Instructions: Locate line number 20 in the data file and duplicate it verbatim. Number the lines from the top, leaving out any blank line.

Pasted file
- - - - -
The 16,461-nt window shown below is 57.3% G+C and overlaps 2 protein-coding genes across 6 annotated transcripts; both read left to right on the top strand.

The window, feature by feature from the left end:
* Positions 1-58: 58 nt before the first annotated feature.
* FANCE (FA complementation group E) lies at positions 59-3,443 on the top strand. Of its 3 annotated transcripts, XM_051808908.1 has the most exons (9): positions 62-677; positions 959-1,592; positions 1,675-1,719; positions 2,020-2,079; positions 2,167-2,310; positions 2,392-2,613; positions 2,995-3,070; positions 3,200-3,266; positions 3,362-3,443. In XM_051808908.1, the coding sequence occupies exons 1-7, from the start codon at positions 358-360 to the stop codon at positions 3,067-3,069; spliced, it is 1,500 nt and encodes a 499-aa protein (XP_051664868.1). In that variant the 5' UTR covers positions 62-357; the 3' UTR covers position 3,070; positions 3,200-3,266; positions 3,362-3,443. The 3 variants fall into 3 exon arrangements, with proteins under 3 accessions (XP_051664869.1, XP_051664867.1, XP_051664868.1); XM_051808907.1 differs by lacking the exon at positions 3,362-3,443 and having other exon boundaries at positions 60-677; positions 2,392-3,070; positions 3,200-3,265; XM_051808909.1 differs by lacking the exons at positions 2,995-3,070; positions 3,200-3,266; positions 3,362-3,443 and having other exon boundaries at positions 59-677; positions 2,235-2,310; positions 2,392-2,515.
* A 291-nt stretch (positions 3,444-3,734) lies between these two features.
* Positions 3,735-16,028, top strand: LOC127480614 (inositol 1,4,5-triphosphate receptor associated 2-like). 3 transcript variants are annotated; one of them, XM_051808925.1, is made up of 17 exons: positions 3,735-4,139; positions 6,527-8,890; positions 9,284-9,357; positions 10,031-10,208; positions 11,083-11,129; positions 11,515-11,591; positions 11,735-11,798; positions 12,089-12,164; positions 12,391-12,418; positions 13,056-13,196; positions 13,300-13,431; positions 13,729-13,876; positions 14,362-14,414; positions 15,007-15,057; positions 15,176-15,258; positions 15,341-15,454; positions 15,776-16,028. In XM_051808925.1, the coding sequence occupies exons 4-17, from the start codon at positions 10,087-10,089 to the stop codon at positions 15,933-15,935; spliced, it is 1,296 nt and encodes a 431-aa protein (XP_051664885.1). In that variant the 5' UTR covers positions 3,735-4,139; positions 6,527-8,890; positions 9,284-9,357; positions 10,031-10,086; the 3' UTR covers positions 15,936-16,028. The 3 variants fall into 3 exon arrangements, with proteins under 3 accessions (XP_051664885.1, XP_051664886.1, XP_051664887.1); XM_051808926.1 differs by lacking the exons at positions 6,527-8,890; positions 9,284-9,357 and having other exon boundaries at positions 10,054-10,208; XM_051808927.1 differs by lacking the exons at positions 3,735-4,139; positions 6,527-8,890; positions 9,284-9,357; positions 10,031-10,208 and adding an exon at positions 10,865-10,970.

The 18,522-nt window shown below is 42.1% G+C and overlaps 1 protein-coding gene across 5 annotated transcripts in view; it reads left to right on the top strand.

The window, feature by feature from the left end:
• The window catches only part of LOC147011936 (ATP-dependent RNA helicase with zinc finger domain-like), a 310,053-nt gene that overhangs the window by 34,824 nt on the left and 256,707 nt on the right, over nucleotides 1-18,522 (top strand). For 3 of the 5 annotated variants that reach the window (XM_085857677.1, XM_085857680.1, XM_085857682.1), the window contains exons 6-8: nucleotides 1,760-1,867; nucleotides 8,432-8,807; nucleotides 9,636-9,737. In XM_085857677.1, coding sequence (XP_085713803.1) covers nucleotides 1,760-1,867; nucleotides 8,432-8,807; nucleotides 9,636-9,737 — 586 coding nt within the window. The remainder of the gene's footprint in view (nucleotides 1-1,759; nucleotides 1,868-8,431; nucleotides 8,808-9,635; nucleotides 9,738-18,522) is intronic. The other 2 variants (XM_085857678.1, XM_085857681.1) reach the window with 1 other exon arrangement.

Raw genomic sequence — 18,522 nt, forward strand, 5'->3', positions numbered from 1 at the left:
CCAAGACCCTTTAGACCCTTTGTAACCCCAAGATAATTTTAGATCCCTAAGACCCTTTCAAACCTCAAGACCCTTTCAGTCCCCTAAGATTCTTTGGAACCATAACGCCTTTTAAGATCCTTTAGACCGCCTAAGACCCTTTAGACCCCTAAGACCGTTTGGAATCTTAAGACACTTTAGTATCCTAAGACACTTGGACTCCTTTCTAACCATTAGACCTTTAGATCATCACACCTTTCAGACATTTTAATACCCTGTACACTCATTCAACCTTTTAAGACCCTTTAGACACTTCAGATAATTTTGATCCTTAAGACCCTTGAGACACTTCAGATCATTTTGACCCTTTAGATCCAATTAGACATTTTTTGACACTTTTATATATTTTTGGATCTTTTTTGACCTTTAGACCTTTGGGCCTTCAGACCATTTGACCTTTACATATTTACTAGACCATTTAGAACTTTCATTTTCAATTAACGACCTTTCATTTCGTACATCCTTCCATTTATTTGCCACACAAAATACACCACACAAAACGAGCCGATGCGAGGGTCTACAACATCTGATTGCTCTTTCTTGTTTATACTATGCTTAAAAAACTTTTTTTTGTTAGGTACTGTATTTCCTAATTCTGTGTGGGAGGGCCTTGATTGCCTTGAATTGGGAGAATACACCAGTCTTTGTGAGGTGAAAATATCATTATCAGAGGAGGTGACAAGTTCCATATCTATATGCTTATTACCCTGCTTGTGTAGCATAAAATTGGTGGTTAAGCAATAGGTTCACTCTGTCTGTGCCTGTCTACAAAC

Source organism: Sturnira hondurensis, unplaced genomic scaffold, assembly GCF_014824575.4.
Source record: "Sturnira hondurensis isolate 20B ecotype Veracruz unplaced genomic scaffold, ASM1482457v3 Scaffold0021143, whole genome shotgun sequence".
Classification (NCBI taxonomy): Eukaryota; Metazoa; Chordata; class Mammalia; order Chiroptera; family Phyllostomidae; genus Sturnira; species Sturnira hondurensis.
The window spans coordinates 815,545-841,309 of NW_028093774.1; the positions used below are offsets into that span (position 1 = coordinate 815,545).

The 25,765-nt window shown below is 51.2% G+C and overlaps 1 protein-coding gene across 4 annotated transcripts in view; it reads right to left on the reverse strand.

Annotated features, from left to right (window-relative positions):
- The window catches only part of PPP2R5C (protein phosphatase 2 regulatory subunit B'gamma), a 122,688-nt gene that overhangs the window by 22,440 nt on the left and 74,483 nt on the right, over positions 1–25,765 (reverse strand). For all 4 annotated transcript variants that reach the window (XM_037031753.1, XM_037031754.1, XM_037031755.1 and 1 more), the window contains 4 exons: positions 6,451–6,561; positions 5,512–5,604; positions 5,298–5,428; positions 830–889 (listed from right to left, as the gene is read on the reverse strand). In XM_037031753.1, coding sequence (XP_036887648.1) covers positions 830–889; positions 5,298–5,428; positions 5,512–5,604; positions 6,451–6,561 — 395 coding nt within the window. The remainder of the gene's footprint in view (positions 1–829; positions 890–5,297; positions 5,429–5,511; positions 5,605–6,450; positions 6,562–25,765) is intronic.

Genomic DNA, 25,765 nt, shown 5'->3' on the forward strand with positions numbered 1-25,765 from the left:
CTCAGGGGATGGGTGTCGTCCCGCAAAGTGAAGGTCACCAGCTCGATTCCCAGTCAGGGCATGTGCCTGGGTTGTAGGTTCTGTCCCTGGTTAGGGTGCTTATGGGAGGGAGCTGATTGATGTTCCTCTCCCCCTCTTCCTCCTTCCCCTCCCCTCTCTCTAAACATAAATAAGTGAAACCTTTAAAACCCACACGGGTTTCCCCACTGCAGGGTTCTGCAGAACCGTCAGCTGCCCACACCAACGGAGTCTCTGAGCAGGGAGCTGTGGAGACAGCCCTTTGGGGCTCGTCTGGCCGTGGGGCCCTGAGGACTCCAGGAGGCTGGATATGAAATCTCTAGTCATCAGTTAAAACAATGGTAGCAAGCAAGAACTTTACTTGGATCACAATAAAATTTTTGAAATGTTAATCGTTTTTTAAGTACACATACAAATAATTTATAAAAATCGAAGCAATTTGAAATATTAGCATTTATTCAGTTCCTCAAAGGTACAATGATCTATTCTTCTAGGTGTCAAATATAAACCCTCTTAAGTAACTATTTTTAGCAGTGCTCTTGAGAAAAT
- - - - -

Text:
CTCAGGGGATGGGTGTCGTCCCGCAAAGTGAAGGTCACCAGCTCGATTCCCAGTCAGGGCATGTGCCTGGGTTGTAGGTTCTGTCCCTGGTTAGGGTGCTTATGGGAGGGAGCTGATTGATGTTCCTCTCCCCCTCTTCCTCCTTCCCCTCCCCTCTCTCTAAACATAAATAAGTGAAACCTTTAAAACCCACACGGGTTTCCCCACTGCAGGGTTCTGCAGAACCGTCAGCTGCCCACACCAACGGAGTCTCTGAGCAGGGAGCTGTGGAGACAGCCCTTTGGGGCTCGTCTGGCCGTGGGGCCCTGAGGACTCCAGGAGGCTGGATATGAAATCTCTAGTCATCAGTTAAAACAATGGTAGCAAGCAAGAACTTTACTTGGATCACAATAAAATTTTTGAAATGTTAATCGTTTTTTAAGTACACATACAAATAATTTATAAAAATCGAAGCAATTTGAAATATTAGCATTTATTCAGTTCCTCAAAGGTACAATGATCTATTCTTCTAGGTGTCAAATATAAACCCTCTTAAGTAACTATTTTTAGCAGTGCTCTTGAGAAAAT